It's insane, when you think about it. Trump and his army of deplorables are the true rebels, fighting against the mainstream media/Hollywood/network television, cable and streaming services entertainment/private and public sector/academia Empire, a veritable monolith with one clear objective: attack, attack, and attack any hint of white identity forming.
An Empire built on an anti-white agenda, united in suppressing even a shadow of white identity seeing the light of day.
And yet, Trump won.
Insane and bizarre Tweets from some of the top directors/writers in Hollywood seemed to suggest a hope that someone, anyone would stop Trump from taking office, which served as the unifying reaction to his election by Americans long regarded as nothing more sources of revenue. [In 'Rogue One,' a master class on diversity for Donald Trump, CNN, 12-16-16]:
Fifty years after "Star Trek" launched a multiracial and multicultural crew into outer space, the "Star Wars" franchise has finally joined the diversity universe. "Rogue One," the latest film set in a galaxy far, far away, boasts a wildly varied cast of human actors -- Asian, Hispanic, African-American, Pakistani.
And in this fraught political moment, such refreshing diversity comes across as a rebuke to President-elect Donald Trump's campaign.
George Lucas' creation has for years been populated by humans who are almost overwhelmingly Caucasian, with the occasional minority thrown in for spice -- Bill Dee Williams as Lando Calrissian in "The Empire Strikes Back" and "Return of the Jedi;" Samuel L. Jackson as Mace Windu in "The Phantom Menace," "Attack of the Clones" and "Revenge of the Sith;" and Maori actor Temuera Morrison as Jango Fett in "Attack of the Clones" and Commander Cody in "Revenge of the Sith;" and Jimmy Smits in "Attack of the Clones" and "Revenge of the Sith."
But these earlier, pallid attempts at multi-culturalism don't hold a candle to the range of colors and ethnicities in "Rogue One." The heroes of the film, nearly all members of the Rebel Alliance attempting to steal the plans of the Empire's ominous Death Star, include a Mexican (Diego Luna), Puerto Rican (Smits), Englishwoman (Felicity Jones), African-American (Forest Whitaker), Dane (Mads Mikkelsen), two Chinese men (Wen Jiang and Donnie Yen) and a British/Pakistani/Muslim (Riz Ahmed).
As if to heighten the contrast, the leaders of the Empire -- who include a brilliant CGI rendering of actor Peter Cushing, who died in 1994 and appeared in the original "Star Wars" -- are all preening Caucasian imperialists; you can imagine them goose-stepping around their space ships.
What can we take from this in the age of Trump? Let me count the messages for out President-elect:
1. Please. Don't build that wall. You never know when a Mexican trying to cross the border might save the galaxy. Or at least be a good, hard-working member of society. In "Rogue One," Luna's Captain Cassian is a brave Rebel Alliance leader, willing to go on a suicidal mission to steal the Death Star's plans. He's not one of the Mexicans Trump has described as "bringing drugs, and bringing crime, and they're rapists." And in real life, there are plenty more like him.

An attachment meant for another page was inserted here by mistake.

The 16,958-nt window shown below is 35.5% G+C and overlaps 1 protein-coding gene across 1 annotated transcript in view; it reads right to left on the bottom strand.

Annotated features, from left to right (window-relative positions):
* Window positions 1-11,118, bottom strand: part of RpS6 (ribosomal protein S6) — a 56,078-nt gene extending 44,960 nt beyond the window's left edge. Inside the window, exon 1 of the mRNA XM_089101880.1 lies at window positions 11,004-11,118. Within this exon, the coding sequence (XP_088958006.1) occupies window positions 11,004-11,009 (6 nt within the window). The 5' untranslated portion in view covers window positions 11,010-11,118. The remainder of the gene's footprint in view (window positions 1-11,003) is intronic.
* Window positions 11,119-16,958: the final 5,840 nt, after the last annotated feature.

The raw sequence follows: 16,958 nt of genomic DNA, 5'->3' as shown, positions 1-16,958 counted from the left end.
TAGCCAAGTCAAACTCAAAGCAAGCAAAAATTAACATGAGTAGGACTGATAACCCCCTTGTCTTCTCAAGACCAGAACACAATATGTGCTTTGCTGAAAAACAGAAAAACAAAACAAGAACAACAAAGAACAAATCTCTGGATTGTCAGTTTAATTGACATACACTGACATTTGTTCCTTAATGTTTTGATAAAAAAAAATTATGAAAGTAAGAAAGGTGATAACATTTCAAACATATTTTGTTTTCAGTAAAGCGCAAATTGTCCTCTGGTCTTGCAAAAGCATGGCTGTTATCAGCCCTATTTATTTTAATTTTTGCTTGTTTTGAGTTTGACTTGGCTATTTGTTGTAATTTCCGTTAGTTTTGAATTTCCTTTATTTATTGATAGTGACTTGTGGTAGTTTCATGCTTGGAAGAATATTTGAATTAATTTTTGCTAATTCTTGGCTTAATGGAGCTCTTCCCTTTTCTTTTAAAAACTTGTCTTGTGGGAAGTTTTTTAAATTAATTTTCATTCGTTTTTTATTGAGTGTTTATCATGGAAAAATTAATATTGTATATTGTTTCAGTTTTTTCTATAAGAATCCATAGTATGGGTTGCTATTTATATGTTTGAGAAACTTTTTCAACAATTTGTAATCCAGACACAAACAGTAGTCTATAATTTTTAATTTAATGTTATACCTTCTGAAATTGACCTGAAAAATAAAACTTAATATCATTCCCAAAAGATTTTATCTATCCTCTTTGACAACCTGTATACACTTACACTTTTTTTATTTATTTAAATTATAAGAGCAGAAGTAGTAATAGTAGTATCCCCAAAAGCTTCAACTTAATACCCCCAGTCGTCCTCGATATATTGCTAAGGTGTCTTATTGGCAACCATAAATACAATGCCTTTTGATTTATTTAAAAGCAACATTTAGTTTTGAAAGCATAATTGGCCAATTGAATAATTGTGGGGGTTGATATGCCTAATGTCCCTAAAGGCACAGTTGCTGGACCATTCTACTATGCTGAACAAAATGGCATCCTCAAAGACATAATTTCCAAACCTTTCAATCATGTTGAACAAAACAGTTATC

2. While we're at it, don't set up a Muslim registry, or ban Muslims from entering the country. Riz Ahmed stars as Bodhi Rook, a former Imperial pilot with whiz-bang technical skills. He's the kind of educated, high tech guy we need more of in this country. So why stigmatize him, or not allow him to work here?
3. See? A diverse group of people really can work together to produce a better society. If nothing else, that's a key subtext in "Rogue One," in which the character's differences are not only put aside, they're barely mentioned. It's one of the most harmonious looks at a rainbow coalition ever put on screen.
I'm not saying any of this was intentional. Given Hollywood production schedules, "Rogue One" was probably in pre-production for a year before it finally went into production in August of last year. That was two months after Donald Trump announced he was running for President, which, at the time, many people took as some sort of cosmic joke.
So it's highly unlikely the filmmakers were thinking of Trump when they made "Rogue One." But its appearance in theaters just one month before Trump assumes the presidency is the height of irony -- an inclusive piece of work that is a slap in the face to the least inclusive president in modern history.
Or you can look at it this way: if Donald Trump has embraced the Dark Side, "Rogue One" is definitely on the side of The Force.Two thoughts: people get paid to write this nonsense, and there exist people who actually read this pablum and applaud every word they read?
The primary casting for "Rogue One" was complete in May of 2015, with the script and plot of the film established by April of 2015.
Those of us who dare the anti-white Empire (mainstream media/Hollywood/network television, cable and streaming services entertainment/corporate America/public sector/academia) are the true rebels.
We are the ones who still believe in something far beyond the forced, state-mandated belief in egalitarianism.
So the real question is this: how would the Left interpret/review/analyze "Rogue One" if Hillary Clinton had won, as virtually every person in Hollywood was an inevitability (which they to this day "can't understand")?
The plot of the film and casting was done long before Trump announced his bid for the GOP nomination and production/post-production was all finished long before November 8, 2016, when Trump blew up long-planned coronation of Hillary Clinton.
What would "Rogue One" have represented if Hillary had won?
Simply, the Empire triumphant.